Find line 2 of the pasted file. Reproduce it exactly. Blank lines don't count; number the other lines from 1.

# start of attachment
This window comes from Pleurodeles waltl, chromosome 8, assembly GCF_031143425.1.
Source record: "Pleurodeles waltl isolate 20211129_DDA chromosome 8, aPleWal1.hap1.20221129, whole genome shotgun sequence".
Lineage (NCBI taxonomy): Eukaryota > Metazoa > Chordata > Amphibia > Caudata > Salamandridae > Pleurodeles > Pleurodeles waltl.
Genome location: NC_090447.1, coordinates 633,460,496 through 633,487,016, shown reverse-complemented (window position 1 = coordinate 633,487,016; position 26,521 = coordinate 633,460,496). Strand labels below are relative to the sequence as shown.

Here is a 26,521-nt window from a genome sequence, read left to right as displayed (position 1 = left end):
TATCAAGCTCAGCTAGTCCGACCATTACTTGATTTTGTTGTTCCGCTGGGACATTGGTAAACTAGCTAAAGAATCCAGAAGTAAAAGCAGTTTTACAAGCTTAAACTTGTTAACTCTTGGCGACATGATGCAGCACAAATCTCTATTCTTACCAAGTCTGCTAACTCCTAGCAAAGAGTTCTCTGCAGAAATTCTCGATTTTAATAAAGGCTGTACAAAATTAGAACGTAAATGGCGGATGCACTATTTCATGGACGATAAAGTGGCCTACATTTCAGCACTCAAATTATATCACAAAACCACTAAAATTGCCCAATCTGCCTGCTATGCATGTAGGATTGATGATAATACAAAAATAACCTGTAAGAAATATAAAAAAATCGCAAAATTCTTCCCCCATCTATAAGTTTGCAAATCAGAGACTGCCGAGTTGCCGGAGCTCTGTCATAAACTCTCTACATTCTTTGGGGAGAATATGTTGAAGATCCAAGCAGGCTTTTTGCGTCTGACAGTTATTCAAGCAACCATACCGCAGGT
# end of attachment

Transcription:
Source record: "Pleurodeles waltl isolate 20211129_DDA chromosome 8, aPleWal1.hap1.20221129, whole genome shotgun sequence".